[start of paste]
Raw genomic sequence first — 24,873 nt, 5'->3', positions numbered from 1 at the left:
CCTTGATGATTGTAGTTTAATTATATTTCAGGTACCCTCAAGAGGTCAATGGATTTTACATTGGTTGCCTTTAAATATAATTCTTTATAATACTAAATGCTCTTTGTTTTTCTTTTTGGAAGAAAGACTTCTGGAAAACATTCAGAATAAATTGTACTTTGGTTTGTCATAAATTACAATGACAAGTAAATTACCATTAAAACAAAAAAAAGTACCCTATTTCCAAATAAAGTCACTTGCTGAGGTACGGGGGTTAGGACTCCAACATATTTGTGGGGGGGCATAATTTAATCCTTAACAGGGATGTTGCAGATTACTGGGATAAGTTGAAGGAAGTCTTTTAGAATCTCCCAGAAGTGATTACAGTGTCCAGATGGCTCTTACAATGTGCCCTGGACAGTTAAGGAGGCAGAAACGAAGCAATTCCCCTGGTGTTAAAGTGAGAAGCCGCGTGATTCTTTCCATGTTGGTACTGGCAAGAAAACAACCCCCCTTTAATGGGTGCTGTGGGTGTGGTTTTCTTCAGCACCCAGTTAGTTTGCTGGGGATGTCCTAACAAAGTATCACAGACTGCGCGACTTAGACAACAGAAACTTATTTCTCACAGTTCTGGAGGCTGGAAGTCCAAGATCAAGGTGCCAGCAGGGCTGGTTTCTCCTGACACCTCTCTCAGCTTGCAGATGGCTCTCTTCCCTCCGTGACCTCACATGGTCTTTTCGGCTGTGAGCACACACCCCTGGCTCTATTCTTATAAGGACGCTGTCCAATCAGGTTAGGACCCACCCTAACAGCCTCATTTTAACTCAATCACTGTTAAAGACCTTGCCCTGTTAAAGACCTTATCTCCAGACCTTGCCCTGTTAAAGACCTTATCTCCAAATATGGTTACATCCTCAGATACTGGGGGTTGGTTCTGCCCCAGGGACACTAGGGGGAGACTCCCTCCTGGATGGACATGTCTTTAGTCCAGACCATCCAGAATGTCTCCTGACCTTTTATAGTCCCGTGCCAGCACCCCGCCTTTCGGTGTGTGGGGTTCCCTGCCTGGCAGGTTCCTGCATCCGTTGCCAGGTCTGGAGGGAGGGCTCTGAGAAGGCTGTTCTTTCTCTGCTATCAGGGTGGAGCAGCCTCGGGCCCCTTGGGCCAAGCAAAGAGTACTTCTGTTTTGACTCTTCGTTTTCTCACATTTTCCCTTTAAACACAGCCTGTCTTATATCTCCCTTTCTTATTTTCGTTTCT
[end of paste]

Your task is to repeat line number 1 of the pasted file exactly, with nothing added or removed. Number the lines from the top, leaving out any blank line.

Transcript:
Raw genomic sequence first — 24,873 nt, 5'->3', positions numbered from 1 at the left: